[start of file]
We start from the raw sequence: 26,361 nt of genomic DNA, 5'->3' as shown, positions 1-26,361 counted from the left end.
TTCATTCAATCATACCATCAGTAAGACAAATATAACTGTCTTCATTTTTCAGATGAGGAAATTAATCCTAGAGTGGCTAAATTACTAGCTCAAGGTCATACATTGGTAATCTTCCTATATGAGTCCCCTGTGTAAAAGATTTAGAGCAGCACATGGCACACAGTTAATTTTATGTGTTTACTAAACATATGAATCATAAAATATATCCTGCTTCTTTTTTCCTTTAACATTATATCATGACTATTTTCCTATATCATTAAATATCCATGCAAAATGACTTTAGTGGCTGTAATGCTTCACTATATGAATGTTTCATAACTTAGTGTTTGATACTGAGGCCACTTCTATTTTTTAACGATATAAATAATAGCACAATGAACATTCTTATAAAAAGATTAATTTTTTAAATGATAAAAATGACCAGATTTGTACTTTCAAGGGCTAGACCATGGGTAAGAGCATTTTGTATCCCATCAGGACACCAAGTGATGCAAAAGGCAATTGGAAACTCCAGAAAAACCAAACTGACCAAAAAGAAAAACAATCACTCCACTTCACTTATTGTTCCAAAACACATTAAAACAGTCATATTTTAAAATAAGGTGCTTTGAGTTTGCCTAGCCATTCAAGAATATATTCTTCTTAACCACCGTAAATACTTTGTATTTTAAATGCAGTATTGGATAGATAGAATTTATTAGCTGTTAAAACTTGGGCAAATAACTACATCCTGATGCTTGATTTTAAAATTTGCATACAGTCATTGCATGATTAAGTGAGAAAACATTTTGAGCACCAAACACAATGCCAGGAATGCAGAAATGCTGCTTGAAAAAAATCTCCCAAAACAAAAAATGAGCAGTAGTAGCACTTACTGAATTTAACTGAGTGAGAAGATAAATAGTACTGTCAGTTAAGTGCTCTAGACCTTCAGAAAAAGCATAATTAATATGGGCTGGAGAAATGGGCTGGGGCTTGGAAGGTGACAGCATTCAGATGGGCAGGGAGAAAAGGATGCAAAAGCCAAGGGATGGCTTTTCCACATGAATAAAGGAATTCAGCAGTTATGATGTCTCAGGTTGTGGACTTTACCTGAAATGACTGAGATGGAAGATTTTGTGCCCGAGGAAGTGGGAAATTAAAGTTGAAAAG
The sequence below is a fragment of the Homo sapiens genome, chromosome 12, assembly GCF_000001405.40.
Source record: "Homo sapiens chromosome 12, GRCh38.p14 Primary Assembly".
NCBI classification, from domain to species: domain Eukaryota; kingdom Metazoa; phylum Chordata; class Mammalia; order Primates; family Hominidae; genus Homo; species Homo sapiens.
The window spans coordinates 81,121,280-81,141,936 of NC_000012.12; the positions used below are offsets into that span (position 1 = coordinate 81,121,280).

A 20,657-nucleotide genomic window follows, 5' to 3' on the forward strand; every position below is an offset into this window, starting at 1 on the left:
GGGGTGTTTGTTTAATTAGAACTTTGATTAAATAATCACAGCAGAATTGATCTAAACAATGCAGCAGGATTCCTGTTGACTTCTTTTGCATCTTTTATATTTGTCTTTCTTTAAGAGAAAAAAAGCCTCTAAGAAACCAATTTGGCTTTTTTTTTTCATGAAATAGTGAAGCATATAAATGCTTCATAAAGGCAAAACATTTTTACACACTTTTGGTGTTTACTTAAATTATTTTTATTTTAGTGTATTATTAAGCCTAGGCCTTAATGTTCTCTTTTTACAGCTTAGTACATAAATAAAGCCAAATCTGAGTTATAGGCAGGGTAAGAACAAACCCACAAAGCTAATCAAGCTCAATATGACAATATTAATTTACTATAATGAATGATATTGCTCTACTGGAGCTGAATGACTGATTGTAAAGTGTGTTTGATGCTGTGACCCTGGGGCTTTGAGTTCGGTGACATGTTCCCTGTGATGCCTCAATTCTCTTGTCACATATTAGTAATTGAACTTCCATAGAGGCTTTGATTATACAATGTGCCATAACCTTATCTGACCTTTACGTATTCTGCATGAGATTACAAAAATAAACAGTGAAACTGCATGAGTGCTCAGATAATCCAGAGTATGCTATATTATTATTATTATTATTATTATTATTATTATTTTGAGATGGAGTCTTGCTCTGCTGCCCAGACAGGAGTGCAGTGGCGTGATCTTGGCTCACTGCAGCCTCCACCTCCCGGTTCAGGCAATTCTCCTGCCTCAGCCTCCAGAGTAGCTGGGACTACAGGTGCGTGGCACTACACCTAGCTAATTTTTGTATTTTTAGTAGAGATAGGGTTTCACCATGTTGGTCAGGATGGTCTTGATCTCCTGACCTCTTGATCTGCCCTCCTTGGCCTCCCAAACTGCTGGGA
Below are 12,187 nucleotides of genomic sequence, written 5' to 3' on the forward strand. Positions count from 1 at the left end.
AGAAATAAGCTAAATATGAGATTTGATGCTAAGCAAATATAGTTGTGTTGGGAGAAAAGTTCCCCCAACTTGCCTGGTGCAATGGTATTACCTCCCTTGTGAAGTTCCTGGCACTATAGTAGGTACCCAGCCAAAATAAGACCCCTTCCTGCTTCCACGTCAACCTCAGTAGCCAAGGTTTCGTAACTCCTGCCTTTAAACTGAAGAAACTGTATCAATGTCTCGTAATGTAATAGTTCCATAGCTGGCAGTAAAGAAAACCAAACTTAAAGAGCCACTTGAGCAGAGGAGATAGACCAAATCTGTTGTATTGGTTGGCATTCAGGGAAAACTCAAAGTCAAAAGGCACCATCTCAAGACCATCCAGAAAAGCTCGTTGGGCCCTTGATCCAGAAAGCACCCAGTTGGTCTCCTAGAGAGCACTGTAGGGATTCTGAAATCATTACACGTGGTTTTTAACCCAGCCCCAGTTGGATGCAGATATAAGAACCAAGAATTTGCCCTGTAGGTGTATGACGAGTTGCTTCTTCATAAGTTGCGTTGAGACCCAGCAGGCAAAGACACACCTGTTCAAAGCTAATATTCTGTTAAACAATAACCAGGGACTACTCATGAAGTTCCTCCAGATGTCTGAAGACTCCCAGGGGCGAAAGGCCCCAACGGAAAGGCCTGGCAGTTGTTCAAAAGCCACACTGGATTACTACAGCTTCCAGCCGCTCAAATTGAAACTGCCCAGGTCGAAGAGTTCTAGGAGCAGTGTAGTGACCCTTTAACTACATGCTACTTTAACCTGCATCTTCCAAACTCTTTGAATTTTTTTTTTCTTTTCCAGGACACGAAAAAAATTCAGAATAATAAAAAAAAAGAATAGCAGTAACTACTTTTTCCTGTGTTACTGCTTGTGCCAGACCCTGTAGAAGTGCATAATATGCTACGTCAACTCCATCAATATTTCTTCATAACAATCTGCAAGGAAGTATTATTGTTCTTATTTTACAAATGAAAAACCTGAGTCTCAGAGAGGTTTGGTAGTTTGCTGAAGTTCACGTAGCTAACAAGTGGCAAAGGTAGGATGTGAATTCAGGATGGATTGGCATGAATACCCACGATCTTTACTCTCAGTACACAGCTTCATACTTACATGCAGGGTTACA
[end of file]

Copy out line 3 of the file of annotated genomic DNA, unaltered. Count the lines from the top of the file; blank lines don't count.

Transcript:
The sequence below is a fragment of the Homo sapiens genome, chromosome 12, assembly GCF_000001405.40.